Friday, February 01, 2008
Break Out the Confetti!!!
Two female suicide bombers blew themselves up Friday in separate attacks on Baghdad pet bazaars, killing at least 68 people and wounding dozens, police said. The attacks were the deadliest in the Iraqi capital since 30,000 more American troops flooded into the center of the country last spring.
Four police and hospital officials said at least 46 people were killed and more than 100 wounded. Firefighters scooped up debris scattered among pools of blood, clothing and pigeon carcasses.
About 20 minutes later, a second female suicide bomber struck a bird market in a predominantly Shiite area in southeastern Baghdad. That blast killed as many as 22 people and wounded 65, according to police and hospital officials.
The attacks shortly before the weekly Islamic call to prayer resounded across the capital were the latest in a series of violent incidents that have been chipping away at Iraqi confidence in the permanence of recent security gains.
Iraqi President Jalal Talabani said about 70 people were killed in both attacks, which he said were committed by terrorists motivated by revenge and "to show that they are still able to stop the march of history and of our people toward reconciliation."
And the people, they are indeed marching toward reconciliation - vindicating the surge by manifesting its ultimate objective:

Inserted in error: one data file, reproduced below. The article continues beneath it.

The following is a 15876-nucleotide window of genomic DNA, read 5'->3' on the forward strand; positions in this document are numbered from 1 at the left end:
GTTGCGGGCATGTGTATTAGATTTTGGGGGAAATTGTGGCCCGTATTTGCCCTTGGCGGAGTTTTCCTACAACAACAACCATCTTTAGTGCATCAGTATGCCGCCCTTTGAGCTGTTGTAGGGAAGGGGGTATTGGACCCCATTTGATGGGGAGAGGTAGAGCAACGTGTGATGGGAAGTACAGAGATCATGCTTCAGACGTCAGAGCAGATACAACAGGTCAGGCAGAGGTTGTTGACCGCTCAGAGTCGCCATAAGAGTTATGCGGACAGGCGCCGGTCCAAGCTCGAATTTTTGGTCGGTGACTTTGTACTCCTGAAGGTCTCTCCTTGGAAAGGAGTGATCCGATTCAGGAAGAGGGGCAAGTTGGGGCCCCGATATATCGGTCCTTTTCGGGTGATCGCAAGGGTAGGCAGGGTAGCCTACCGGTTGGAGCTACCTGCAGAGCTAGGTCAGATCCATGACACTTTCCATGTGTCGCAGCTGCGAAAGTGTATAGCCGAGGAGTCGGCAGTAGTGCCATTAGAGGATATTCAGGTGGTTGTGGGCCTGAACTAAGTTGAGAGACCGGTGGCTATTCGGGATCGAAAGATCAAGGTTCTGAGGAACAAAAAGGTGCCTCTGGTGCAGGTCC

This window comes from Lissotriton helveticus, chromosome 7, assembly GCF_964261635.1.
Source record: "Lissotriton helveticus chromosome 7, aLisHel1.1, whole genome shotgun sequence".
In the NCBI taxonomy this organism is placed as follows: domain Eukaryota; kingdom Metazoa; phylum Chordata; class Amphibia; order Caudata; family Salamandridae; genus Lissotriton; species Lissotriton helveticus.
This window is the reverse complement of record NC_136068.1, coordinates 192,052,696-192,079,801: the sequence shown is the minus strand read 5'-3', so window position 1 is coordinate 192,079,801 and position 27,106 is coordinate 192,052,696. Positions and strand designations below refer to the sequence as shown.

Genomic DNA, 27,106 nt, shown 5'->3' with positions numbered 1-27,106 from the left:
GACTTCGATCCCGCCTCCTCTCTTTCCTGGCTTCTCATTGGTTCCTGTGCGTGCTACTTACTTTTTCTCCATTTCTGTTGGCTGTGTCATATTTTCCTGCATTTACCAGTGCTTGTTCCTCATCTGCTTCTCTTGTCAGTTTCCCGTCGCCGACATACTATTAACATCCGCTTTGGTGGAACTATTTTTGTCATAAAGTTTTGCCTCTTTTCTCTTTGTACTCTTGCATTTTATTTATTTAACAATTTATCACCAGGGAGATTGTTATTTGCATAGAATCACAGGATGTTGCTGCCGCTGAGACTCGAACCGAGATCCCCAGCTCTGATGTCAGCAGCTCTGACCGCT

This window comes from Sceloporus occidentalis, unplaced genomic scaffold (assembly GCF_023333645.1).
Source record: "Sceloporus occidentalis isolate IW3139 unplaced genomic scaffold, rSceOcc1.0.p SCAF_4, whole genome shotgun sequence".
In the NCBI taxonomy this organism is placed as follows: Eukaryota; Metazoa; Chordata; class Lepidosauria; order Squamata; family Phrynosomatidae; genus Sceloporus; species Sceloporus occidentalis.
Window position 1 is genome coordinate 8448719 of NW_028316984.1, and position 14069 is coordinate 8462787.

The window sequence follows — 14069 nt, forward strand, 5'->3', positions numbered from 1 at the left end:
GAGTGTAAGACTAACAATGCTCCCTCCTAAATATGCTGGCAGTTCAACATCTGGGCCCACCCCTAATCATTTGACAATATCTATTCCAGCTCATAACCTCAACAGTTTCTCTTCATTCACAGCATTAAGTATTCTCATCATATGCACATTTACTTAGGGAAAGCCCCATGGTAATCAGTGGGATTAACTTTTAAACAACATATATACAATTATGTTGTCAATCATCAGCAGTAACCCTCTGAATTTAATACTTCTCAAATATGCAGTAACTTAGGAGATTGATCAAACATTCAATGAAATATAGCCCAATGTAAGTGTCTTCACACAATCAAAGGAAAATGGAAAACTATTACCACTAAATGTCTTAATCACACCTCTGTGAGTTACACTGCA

Iraq's Presidency Council is unlikely to ratify a new law that would give thousands of former members of Saddam Hussein's Baath party their old jobs back, Vice President Tareq al-Hashemi said on Thursday.
The step would be a blow to Shi'ite Prime Minister Nuri al-Maliki and the United States, which praised the law's approval on January 12 and called it a key step to advancing national reconciliation.
Hashemi, a Sunni Arab, said the bill passed by parliament was flawed because it meant many people given jobs after the U.S.-led invasion to topple Saddam in 2003 would be forced out so ex-Baathists could return.
"We cannot regard this law as a step in the national reconciliation process. The spirit of revenge is so clear in many articles of the law," Hashemi said in an interview.
"It is not only me who objects to signing it, but the whole Presidency Council."
Snark aside, if the purpose of a proposed law is to mollify an aggrieved group, and thus foster reconiciliation and normalization within a given population, what does it mean when the leaders from the targeted group are the ones to veto the law? I'm sure you, able reader, can figure that out.(ht to Yglesias for the second link)